Transition to in-person workload proves struggle for students

Senior+Jayne+Samborn+works+on+an+assignment+for+her+AP+Research+class+on+Nov.+11.

Photo by Nico DePalma

Senior Jayne Samborn works on an assignment for her AP Research class on Nov. 11.

A freshman navigates their first year of high school while figuring out their study habits. A sophomore reviews for their honors chemistry unit test and their honors precalculus class. A junior balances SAT prep and hours studying for their three AP classes. A senior applies to their dream school while working on their AP Statistics homework. As the first marking period closed, students struggled with balancing the workload of tests, assignments and extracurriculars.

For the last year and a half, students have been used to four classes a day and significantly less homework. Now, with school fully back in session, students are struggling to get back on track, transitioning to seven classes a day. Junior Victoria Doti said she finds the amount of work this year much more difficult to manage compared to last year. “I was not expecting to have this much homework every night, and adding the fact that last year was online is making it even harder,” Doti said.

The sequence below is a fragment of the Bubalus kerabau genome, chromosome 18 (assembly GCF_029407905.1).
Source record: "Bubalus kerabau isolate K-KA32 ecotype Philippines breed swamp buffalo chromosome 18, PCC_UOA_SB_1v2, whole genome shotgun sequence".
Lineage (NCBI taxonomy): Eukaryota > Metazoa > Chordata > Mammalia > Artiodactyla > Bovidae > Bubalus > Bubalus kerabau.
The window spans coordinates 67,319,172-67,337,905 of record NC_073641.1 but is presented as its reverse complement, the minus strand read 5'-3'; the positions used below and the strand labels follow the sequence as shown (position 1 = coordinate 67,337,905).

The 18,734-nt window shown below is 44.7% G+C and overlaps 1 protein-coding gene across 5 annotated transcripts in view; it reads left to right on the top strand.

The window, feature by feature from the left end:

I was not expecting to have this much homework every night, and adding the fact that last year was online is making it even harder.”

— Victoria Doti

Students are becoming more stressed as the number of unit tests and assignments starts to rise. Finding a balance between studying and assignments can be overwhelming for students such as sophomore William Jong. “I feel like they are giving me a heavy amount of work, and it’s to the point where I cannot manage to study while not being stressed out knowing that I have more homework to do after. I’m getting about three assignments assigned each day. I usually am a person that turns in their homework on time, but lately, I’ve been bombarded with loads of work,” Jong said.

Extracurricular activities impact students, giving them less time after school to work on theirhomework. Students are involved in sports, clubs and outside activities. Doti, a two-sport athlete, struggles to find time in the day to finish homework. “I think that some teachers don’t take into account that some people have extracurriculars every day and that it gets to a point where we are too tired to do anything and might not have time for one homework,” Doti said.

Staff are also adjusting to the change from virtual to in-person instruction. Students feel that too much was pushed on them too fast by teachers. Some teachers are taking it slow, like math teacher Miim Kwak. “I think it took students a while to get used to moving from virtual to in-school and just having daily classes, meaning daily homework. I eased into it, so I’m slowly starting to increase the amount of homework,” Kwak said.

Assignments are given both online and on paper. This can make it difficult for students to beorganized with their assignments because of the different formats. “I think that some teachers are assigning lots of homework a day, and it’s getting really hard to keep up when they assign it both on paper and online,” Doti said.